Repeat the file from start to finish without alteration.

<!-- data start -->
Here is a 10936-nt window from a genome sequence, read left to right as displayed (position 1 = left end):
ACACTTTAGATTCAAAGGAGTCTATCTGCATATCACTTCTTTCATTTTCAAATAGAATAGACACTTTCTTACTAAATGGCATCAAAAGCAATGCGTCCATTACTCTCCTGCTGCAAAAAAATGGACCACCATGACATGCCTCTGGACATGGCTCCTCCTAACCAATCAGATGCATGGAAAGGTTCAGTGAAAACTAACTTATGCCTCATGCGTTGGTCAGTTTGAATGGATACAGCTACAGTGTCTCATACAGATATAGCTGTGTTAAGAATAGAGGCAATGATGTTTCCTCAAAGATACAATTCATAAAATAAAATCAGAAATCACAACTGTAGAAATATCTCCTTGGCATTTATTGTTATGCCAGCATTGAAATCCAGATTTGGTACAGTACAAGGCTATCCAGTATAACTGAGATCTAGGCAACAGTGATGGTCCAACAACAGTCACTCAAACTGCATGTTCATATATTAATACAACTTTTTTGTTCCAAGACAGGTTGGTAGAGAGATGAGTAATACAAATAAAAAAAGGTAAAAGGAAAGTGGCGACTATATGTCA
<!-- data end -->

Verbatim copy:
Here is a 10936-nt window from a genome sequence, read left to right as displayed (position 1 = left end):
ACACTTTAGATTCAAAGGAGTCTATCTGCATATCACTTCTTTCATTTTCAAATAGAATAGACACTTTCTTACTAAATGGCATCAAAAGCAATGCGTCCATTACTCTCCTGCTGCAAAAAAATGGACCACCATGACATGCCTCTGGACATGGCTCCTCCTAACCAATCAGATGCATGGAAAGGTTCAGTGAAAACTAACTTATGCCTCATGCGTTGGTCAGTTTGAATGGATACAGCTACAGTGTCTCATACAGATATAGCTGTGTTAAGAATAGAGGCAATGATGTTTCCTCAAAGATACAATTCATAAAATAAAATCAGAAATCACAACTGTAGAAATATCTCCTTGGCATTTATTGTTATGCCAGCATTGAAATCCAGATTTGGTACAGTACAAGGCTATCCAGTATAACTGAGATCTAGGCAACAGTGATGGTCCAACAACAGTCACTCAAACTGCATGTTCATATATTAATACAACTTTTTTGTTCCAAGACAGGTTGGTAGAGAGATGAGTAATACAAATAAAAAAAGGTAAAAGGAAAGTGGCGACTATATGTCA